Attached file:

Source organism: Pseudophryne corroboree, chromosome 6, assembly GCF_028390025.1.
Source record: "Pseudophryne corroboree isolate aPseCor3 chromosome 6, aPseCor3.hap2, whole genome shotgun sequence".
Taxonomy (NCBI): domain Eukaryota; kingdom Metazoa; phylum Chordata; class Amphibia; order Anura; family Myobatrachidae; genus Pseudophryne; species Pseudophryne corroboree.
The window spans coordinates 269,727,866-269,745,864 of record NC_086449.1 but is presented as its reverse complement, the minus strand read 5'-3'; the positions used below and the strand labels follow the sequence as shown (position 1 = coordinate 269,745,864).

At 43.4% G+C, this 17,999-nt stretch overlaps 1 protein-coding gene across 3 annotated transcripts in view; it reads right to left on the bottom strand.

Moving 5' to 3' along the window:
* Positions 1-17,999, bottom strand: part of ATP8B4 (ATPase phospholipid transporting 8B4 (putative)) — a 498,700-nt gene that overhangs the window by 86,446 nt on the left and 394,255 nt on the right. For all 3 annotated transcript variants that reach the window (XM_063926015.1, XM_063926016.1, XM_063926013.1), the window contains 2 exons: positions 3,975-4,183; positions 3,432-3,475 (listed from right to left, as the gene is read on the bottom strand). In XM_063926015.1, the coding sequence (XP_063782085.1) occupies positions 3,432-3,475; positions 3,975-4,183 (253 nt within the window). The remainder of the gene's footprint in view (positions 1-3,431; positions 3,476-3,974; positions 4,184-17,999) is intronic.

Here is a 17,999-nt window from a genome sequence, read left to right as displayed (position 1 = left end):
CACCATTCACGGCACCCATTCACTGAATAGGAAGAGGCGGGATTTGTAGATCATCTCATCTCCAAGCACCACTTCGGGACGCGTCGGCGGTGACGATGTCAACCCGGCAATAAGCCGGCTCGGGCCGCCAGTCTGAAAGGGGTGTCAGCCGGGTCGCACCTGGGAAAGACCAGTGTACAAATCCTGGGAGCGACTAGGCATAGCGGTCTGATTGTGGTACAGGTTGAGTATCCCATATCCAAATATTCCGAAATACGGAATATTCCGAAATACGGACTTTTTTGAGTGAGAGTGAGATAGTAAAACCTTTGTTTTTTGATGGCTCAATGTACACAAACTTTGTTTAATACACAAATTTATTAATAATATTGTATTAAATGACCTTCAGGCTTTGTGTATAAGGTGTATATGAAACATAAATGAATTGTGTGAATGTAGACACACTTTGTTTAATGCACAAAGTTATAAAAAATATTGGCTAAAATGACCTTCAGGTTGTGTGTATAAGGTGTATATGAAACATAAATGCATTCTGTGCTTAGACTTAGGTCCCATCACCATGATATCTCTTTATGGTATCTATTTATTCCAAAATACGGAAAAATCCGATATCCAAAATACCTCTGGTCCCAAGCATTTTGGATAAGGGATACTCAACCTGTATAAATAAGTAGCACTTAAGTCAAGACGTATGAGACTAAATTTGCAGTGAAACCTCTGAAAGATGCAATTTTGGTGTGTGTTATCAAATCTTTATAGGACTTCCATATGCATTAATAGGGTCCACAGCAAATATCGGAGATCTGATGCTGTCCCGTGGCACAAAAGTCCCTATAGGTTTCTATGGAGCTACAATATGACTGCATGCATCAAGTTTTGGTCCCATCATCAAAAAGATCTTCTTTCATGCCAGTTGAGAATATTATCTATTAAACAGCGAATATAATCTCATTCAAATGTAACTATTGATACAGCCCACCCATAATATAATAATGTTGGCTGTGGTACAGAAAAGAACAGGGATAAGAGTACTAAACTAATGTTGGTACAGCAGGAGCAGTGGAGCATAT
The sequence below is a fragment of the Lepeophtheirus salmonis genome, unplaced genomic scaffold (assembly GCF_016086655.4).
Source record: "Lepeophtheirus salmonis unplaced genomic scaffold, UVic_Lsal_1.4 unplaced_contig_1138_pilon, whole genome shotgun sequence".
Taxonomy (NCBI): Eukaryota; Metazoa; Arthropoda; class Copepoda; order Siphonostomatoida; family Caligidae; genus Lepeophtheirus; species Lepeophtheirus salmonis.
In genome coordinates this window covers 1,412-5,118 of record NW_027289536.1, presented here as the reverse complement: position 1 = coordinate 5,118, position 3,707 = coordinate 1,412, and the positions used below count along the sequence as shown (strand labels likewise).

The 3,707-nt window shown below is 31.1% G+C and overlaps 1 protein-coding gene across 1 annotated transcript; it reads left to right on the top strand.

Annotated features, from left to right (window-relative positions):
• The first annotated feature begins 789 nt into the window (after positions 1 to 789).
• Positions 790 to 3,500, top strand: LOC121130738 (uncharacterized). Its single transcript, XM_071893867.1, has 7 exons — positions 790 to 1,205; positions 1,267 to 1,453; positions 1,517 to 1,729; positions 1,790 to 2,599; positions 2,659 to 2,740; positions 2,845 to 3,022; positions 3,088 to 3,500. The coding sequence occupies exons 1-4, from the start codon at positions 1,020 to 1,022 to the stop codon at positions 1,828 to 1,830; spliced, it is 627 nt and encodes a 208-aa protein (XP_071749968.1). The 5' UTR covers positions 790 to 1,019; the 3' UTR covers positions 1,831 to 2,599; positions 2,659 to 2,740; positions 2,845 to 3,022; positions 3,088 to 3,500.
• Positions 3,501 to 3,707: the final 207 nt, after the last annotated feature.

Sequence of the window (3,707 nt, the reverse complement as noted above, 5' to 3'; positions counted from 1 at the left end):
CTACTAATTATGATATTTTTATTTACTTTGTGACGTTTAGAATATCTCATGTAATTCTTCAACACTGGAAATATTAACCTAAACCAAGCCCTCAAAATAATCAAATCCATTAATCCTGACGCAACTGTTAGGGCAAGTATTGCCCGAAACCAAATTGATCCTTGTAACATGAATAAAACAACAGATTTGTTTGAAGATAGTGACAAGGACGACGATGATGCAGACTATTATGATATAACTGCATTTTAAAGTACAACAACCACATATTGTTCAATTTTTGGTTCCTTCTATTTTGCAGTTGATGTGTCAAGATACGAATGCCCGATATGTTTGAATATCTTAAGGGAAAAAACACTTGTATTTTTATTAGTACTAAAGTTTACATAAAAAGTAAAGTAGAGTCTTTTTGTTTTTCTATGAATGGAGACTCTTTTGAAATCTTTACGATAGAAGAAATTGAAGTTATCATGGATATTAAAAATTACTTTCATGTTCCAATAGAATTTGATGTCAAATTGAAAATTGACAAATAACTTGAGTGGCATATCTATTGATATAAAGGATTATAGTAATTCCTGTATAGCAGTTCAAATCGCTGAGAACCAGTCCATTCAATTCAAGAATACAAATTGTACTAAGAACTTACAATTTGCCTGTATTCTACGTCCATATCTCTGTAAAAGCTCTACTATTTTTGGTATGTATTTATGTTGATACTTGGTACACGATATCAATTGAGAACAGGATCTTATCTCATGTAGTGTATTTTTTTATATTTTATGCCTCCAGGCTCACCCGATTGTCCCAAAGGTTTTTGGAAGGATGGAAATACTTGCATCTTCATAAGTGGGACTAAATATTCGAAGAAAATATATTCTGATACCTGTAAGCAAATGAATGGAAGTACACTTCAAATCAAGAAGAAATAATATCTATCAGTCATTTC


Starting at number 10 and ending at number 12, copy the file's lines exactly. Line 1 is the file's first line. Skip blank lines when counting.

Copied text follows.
The sequence below is a fragment of the Lepeophtheirus salmonis genome, unplaced genomic scaffold (assembly GCF_016086655.4).
Source record: "Lepeophtheirus salmonis unplaced genomic scaffold, UVic_Lsal_1.4 unplaced_contig_1138_pilon, whole genome shotgun sequence".
Taxonomy (NCBI): Eukaryota; Metazoa; Arthropoda; class Copepoda; order Siphonostomatoida; family Caligidae; genus Lepeophtheirus; species Lepeophtheirus salmonis.